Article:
n. A fake or misleading news story designed to further a hidden agenda.
That is the conclusion of a fascinating new book, "Why America Fights," which traces America's involvement in a number of wars. It introduces a new word: infoganda. This being the masquerading of propaganda to go to war as information; Donald Rumsfeld called it "perception management." When you watch the military flyovers here each July 3, that is really and sadly part of that infoganda campaign, which has gotten costly and almost sacrilegious if you oppose it.
—John Frievalds, “Government 'infoganda' has turned defense spending into a sacred cow,” Telegraph Herald, March 14, 2010
Back at Comedy Central, Jon Stewart was ambivalent about the government's foray into his own specialty, musing aloud about whether he should be outraged or flattered. One of his faux correspondents, though, was outright faux despondent. "They created a whole new category of fake news — infoganda," Rob Corddry said. "We'll never be able to keep up!" But Mr. Corddry's joke is not really a joke. The more real journalism declines, the easier it is for such government infoganda to fill the vacuum.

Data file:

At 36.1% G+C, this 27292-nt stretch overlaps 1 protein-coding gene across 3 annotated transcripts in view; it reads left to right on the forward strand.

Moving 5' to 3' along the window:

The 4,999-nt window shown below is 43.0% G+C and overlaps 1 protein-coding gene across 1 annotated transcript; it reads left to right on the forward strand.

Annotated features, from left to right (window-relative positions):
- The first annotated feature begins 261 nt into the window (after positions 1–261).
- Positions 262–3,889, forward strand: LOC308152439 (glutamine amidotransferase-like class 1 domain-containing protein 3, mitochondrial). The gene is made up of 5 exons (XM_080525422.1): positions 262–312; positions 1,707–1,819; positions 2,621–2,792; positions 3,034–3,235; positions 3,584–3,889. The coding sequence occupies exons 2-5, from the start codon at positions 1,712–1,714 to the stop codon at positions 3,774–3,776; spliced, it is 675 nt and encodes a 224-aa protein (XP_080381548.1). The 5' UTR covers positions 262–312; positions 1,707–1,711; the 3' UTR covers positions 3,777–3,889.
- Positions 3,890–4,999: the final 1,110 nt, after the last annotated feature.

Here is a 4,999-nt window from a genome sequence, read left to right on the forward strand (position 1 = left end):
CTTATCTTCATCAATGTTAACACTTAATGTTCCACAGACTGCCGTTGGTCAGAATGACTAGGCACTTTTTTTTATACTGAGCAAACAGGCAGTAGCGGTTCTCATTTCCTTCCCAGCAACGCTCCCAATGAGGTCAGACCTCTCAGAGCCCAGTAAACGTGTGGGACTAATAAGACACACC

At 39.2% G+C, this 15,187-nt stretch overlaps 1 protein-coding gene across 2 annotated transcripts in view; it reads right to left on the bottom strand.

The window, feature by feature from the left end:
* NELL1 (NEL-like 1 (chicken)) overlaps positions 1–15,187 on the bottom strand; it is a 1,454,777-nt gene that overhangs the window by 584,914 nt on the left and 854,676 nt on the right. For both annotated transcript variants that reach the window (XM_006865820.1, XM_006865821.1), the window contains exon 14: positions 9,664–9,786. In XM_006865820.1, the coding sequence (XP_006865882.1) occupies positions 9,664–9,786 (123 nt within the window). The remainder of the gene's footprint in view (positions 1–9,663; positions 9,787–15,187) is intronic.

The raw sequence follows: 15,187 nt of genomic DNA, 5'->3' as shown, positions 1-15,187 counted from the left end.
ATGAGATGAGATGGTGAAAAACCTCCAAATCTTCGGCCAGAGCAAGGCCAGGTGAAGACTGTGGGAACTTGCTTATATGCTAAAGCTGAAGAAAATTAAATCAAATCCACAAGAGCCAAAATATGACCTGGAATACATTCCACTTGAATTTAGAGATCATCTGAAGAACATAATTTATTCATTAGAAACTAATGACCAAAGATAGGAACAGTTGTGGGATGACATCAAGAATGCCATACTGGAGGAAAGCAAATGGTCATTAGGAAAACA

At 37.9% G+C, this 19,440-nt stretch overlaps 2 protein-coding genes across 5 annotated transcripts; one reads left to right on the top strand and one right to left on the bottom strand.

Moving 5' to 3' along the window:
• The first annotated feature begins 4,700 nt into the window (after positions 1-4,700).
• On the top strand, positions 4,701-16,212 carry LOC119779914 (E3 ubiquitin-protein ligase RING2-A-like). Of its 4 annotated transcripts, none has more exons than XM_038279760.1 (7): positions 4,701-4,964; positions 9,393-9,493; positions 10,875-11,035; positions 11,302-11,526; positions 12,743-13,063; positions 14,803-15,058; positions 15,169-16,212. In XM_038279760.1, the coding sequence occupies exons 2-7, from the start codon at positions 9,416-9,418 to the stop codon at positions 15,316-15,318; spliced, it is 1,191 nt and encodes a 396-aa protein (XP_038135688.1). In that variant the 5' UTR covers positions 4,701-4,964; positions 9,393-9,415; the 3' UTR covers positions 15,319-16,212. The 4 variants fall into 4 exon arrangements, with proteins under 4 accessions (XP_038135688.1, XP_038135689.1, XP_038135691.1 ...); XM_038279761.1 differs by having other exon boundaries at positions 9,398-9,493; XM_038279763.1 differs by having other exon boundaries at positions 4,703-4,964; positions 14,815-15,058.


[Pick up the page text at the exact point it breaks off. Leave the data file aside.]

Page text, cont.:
—Frank Rich, “Operation Iraqi Infoganda,” The New York Times, March 28, 2004
1979 (earliest)
Continue analects — probably not for posterity, but then, in an age of propagation/infoganda, posterity may be just around the corner.
—“Et cetera, Volume 36,” International Society for General Semantics, January 01, 1979
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